Before everyone was tweeting every aspect of their environment, there was a time when all expats in Thailand knew of Nancy Chandler. This was before the internet when the only resource for information on Thailand was a Lonely Planet guidebook or possibly Moon’s Southeast Asia Handbook. Few farang women were a part of Bangkok life and even fewer embraced the disorganized and dense street life.
Against this backdrop, Chandler’s take on the Thai environment was a revelation. Her delightful maps cataloged every notable food stall and picturesque alley. She reveled in the disorganization of the urban environment. Her maps were a required purchase for the visitor to Thailand and allowed one to appreciate all the city had to offer.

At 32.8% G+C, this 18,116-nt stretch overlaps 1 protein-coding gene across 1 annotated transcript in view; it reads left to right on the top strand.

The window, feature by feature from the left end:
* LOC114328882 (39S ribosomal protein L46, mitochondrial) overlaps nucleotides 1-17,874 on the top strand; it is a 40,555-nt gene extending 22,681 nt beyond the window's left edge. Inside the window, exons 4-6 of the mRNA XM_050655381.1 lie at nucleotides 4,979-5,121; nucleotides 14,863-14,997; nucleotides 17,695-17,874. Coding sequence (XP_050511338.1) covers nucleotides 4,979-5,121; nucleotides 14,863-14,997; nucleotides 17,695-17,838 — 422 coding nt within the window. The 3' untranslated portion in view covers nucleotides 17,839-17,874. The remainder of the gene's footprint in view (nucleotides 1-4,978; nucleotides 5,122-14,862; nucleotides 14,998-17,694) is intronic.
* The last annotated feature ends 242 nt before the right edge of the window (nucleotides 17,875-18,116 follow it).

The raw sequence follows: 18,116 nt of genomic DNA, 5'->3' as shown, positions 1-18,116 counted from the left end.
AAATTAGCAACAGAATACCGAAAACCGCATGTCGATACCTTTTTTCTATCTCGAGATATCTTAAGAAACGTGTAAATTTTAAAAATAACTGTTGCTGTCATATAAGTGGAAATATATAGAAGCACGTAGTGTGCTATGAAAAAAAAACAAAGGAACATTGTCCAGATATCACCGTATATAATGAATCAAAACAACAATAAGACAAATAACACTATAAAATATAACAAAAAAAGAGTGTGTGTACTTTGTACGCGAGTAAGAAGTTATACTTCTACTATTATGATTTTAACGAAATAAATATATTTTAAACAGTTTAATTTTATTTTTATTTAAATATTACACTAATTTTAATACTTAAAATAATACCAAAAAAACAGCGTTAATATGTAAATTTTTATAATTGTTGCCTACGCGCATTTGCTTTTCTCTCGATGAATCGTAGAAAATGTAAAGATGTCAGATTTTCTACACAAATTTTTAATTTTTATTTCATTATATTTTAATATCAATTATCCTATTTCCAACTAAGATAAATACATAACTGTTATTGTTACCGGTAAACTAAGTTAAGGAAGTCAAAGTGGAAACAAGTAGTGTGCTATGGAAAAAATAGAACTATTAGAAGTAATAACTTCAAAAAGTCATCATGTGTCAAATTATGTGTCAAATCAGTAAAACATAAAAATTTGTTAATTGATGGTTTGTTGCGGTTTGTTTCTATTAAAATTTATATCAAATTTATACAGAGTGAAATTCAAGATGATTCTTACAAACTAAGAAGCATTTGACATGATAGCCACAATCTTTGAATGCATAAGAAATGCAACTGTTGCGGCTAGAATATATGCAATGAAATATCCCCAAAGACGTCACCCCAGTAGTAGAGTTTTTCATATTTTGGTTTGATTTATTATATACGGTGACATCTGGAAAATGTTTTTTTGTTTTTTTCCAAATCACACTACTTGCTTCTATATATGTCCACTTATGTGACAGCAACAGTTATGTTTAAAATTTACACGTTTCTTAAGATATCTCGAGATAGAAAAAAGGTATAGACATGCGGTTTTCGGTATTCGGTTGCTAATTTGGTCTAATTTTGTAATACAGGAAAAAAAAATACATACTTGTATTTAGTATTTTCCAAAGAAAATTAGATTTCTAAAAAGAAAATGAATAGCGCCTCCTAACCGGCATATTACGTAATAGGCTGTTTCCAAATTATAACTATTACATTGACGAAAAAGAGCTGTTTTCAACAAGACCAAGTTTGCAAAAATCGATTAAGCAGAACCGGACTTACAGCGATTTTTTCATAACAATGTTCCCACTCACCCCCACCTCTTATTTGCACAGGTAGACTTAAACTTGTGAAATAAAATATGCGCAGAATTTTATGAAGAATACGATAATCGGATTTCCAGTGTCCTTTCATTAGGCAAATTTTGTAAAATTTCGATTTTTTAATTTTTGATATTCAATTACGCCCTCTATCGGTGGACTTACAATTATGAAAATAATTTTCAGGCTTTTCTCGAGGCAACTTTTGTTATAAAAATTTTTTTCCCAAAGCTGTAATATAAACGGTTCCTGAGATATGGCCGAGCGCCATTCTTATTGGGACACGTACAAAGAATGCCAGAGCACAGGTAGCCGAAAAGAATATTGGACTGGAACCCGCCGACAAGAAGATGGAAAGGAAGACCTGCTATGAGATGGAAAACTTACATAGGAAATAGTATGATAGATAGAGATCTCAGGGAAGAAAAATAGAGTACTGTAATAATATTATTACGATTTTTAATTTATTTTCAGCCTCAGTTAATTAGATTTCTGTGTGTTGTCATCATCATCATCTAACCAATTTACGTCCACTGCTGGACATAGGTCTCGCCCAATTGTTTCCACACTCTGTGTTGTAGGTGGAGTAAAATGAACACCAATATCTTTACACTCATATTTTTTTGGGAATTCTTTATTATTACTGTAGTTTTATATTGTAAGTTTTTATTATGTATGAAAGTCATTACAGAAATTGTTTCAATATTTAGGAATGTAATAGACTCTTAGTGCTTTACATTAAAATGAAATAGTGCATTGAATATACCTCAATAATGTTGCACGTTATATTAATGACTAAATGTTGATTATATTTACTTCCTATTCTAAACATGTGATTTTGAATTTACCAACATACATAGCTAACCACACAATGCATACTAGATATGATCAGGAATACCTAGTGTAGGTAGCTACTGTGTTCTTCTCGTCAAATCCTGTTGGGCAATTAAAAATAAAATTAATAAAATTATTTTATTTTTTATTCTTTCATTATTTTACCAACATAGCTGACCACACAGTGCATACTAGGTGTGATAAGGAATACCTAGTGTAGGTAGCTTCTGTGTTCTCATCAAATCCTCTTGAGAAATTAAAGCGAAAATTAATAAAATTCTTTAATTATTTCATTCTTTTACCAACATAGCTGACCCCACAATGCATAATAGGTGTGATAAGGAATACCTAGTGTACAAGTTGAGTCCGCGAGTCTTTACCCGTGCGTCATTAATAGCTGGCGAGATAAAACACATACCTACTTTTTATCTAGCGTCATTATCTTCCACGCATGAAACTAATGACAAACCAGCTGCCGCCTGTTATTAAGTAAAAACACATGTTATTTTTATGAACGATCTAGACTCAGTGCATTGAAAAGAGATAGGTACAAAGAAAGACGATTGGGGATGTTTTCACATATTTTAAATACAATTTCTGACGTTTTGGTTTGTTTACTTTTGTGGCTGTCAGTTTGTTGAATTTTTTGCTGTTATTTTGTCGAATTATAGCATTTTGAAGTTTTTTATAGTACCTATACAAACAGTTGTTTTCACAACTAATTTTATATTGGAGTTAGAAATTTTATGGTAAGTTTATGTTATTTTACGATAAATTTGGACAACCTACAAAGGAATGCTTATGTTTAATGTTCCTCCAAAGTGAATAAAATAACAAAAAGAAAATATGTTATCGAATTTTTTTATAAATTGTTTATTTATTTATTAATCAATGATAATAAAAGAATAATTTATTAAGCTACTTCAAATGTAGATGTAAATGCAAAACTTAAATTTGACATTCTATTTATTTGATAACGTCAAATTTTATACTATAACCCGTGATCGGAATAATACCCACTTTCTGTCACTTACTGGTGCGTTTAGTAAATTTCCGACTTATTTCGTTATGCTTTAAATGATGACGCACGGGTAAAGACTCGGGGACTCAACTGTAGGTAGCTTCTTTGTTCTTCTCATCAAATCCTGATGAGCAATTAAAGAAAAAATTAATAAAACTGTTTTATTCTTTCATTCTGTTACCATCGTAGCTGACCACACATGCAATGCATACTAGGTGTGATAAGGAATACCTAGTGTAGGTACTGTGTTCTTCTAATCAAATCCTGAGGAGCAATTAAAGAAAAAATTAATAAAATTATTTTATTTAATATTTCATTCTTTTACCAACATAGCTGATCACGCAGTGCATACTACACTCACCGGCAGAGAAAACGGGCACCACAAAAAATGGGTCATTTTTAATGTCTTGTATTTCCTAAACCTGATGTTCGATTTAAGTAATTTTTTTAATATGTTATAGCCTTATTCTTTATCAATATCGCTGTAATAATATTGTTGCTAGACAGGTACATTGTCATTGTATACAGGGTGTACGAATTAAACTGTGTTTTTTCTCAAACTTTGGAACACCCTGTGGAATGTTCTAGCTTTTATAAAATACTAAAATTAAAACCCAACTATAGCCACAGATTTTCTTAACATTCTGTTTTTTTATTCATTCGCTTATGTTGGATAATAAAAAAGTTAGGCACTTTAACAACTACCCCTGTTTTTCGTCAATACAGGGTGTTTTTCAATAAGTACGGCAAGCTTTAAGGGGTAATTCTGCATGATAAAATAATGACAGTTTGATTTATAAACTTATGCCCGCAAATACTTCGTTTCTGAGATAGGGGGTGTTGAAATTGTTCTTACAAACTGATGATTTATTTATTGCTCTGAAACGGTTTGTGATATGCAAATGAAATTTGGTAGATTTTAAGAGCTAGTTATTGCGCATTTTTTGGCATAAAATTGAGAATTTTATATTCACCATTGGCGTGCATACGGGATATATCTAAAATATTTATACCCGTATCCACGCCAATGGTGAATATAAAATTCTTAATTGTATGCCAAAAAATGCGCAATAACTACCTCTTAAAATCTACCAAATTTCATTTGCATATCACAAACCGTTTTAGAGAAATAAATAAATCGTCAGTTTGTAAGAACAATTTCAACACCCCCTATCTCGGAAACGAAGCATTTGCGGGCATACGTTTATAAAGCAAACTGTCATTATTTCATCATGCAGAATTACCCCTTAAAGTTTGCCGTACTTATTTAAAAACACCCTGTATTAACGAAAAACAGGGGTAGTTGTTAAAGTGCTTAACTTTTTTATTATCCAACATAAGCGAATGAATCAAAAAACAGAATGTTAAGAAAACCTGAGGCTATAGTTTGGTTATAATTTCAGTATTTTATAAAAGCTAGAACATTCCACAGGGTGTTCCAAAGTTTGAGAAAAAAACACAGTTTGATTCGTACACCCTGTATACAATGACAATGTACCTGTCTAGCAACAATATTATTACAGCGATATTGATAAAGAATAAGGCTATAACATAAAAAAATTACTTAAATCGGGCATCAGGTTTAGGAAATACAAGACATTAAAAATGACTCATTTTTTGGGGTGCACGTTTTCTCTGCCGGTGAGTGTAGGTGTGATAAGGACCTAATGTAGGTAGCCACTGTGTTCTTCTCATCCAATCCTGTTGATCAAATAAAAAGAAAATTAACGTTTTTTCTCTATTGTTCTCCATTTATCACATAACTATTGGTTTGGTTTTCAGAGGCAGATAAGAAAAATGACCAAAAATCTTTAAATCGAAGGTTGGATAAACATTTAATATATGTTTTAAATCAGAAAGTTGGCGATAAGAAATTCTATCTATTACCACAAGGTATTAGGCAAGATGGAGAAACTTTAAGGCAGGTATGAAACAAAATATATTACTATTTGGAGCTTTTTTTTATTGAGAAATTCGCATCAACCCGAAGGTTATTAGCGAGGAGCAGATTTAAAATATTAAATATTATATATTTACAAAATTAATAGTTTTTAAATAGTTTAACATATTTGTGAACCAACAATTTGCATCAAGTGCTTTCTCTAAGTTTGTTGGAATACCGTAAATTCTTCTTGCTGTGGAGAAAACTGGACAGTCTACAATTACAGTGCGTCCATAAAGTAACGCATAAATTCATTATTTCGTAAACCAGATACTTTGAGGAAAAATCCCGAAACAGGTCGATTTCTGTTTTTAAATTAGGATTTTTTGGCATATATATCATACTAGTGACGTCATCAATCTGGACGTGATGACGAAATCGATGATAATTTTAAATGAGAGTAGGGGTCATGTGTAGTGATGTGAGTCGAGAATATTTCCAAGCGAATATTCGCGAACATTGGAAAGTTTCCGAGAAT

The maps were the equivalent of tweeting or blogging today–pointing out the little unique details of the environment that would never appear on a “proper” map. These boldly colored maps were works of art on a human scale that stood in contrast to typical maps bent on rigidly documenting streets and borders.
As the years passed, Chandler’s groundbreaking style of map-making—maps that enable a walking human to discover other interesting human-scale things in an environment—was copied in many tourist maps around the world and may not seem particularly novel any longer.
But once, it was thrilling to be in Thailand, a completely alien world practically devoid of intelligible information, and crack open the latest Chandler map to find that another person loved the chaos and peculiarities of the Thai landscape as much as you did.